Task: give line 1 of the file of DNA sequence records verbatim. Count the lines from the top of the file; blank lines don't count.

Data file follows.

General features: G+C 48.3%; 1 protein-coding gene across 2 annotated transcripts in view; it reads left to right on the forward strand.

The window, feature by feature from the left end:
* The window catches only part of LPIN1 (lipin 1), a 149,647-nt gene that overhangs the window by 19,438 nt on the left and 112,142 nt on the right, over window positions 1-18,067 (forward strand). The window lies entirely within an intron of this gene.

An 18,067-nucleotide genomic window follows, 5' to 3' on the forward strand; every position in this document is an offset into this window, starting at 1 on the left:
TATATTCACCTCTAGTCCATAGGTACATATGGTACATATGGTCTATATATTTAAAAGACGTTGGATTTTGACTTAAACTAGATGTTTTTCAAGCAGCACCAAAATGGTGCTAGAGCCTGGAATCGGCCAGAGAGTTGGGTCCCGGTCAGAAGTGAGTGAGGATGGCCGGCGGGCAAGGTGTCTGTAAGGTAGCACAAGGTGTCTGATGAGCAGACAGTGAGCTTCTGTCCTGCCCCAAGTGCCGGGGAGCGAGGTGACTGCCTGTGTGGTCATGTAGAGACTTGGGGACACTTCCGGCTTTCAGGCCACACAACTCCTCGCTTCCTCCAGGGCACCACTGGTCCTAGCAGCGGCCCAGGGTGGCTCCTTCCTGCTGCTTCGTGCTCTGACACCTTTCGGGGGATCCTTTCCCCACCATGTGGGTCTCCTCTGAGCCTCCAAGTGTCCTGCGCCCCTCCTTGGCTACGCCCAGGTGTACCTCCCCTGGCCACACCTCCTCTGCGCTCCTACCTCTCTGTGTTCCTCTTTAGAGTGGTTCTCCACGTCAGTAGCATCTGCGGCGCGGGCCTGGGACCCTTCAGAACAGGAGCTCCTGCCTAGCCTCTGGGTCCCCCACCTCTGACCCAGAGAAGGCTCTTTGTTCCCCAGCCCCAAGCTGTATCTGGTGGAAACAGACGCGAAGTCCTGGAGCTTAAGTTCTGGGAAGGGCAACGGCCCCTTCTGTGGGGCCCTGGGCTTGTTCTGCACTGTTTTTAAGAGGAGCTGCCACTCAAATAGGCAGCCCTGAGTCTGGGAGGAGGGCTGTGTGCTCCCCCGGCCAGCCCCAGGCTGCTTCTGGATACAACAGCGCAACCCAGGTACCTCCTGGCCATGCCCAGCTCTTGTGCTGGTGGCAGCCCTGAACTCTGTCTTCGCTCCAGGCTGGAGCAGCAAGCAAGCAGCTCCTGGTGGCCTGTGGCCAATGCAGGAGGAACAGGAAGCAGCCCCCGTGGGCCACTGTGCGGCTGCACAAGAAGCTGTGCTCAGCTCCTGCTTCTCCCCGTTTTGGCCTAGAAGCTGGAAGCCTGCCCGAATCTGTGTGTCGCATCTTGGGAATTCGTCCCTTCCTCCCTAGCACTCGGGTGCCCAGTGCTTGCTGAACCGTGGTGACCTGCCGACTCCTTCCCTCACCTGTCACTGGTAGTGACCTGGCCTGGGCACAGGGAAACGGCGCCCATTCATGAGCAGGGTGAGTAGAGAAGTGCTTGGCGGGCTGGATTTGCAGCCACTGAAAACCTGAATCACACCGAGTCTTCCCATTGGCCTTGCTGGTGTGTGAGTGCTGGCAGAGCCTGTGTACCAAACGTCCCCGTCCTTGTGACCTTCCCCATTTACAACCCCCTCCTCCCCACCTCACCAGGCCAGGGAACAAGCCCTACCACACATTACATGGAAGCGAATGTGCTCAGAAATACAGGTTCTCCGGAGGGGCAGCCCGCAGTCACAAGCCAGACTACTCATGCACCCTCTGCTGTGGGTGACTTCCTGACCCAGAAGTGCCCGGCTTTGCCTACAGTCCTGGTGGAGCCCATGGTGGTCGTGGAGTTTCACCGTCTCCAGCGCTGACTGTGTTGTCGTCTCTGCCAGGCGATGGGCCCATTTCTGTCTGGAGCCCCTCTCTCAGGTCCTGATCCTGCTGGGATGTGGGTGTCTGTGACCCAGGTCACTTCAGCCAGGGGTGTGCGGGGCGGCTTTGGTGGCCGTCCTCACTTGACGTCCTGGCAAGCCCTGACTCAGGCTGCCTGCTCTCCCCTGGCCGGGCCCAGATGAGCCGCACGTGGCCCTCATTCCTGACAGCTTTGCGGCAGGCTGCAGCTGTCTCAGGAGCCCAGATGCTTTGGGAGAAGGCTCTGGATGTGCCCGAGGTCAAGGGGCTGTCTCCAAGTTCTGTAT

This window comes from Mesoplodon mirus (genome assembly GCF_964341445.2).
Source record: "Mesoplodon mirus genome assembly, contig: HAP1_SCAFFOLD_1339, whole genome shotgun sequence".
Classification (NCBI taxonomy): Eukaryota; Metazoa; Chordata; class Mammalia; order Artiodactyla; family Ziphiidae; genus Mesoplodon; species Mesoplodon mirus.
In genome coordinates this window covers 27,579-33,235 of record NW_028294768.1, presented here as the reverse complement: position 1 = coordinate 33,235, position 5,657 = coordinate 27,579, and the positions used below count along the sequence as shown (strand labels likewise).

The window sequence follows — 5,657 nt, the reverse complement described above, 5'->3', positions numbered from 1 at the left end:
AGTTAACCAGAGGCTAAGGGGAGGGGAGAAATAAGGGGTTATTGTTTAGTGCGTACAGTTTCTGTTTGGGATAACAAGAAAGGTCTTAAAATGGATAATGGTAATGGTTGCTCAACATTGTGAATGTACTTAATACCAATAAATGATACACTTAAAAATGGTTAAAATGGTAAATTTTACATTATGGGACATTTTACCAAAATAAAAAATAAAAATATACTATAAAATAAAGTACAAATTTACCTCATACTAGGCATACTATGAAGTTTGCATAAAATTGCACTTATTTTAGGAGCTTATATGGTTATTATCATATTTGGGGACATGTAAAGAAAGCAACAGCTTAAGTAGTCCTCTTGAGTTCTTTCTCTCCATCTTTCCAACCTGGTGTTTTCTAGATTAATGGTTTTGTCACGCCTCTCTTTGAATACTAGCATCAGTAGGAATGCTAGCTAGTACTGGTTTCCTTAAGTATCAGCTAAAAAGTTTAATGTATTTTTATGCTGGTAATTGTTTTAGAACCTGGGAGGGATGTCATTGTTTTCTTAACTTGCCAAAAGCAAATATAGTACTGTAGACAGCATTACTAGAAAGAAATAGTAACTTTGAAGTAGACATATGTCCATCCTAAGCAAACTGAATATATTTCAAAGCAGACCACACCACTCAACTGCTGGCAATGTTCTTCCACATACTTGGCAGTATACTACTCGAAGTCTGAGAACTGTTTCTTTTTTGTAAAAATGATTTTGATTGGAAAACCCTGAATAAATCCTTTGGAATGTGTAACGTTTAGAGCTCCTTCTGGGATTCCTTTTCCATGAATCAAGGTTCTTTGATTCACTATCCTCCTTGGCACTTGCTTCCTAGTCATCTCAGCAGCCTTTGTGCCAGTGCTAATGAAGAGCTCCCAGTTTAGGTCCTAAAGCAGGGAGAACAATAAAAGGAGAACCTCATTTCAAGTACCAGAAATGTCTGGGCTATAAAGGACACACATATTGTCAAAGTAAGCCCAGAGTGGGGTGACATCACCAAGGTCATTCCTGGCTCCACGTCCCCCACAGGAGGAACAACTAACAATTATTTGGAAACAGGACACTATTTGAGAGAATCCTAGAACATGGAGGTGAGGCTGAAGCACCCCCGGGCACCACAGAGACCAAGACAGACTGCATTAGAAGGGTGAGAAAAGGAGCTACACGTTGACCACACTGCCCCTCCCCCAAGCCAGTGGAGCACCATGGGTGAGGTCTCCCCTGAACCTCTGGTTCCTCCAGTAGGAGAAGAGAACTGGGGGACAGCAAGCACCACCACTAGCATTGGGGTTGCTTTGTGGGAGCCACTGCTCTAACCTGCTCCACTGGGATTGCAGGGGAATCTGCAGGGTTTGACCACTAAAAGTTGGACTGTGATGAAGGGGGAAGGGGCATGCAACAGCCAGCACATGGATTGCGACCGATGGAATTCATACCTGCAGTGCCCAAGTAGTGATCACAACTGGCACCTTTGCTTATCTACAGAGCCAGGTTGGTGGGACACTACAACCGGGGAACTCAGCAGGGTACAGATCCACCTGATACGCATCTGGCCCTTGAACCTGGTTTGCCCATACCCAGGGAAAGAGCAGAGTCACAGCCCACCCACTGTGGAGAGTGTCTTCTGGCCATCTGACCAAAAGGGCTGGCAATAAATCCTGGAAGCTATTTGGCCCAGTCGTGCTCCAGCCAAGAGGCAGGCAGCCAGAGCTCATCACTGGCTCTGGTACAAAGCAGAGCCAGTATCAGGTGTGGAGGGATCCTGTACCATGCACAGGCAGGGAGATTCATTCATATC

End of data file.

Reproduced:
General features: G+C 48.3%; 1 protein-coding gene across 2 annotated transcripts in view; it reads left to right on the forward strand.